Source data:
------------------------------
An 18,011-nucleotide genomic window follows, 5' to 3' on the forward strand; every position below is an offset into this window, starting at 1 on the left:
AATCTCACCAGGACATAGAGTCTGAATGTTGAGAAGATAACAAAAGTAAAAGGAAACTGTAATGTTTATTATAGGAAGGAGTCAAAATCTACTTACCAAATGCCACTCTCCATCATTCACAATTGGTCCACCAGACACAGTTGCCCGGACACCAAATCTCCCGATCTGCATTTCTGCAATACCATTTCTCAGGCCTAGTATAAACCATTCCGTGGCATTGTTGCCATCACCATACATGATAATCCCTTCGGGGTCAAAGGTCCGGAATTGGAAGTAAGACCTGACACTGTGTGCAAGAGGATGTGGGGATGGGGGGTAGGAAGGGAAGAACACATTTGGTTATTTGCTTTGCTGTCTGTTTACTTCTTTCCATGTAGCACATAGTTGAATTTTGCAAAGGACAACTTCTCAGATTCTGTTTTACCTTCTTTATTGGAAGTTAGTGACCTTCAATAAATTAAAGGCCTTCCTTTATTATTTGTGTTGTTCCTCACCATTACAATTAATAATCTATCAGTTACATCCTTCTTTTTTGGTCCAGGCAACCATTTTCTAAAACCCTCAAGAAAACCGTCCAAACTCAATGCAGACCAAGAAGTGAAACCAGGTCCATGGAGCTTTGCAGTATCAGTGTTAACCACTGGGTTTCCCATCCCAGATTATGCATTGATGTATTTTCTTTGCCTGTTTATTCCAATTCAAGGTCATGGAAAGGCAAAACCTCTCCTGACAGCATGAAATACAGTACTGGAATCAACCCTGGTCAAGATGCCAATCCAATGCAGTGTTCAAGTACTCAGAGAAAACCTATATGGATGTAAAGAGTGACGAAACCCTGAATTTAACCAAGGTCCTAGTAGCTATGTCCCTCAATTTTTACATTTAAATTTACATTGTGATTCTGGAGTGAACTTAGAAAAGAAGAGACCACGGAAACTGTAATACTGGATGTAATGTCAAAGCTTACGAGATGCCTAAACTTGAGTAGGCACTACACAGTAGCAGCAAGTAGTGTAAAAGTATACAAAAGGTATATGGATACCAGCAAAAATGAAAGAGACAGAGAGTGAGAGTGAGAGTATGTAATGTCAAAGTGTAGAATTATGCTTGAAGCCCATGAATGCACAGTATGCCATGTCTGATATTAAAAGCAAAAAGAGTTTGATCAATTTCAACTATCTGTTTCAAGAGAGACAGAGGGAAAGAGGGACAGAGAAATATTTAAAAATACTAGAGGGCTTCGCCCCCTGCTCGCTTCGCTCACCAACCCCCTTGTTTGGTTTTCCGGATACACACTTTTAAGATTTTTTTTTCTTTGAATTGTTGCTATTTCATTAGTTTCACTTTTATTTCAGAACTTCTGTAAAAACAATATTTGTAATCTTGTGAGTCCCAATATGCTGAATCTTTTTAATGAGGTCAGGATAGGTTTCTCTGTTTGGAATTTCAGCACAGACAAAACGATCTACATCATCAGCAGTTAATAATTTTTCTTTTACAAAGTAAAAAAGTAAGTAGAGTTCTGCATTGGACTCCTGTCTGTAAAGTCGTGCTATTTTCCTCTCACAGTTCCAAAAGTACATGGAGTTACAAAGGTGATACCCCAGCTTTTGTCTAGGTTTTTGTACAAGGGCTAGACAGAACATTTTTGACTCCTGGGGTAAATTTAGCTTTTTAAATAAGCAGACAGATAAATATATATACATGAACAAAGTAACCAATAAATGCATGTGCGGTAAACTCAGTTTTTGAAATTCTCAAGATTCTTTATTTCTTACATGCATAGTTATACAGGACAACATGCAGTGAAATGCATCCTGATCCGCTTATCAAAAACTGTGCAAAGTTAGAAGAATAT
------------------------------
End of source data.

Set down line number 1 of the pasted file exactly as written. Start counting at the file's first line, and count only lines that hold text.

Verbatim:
An 18,011-nucleotide genomic window follows, 5' to 3' on the forward strand; every position below is an offset into this window, starting at 1 on the left: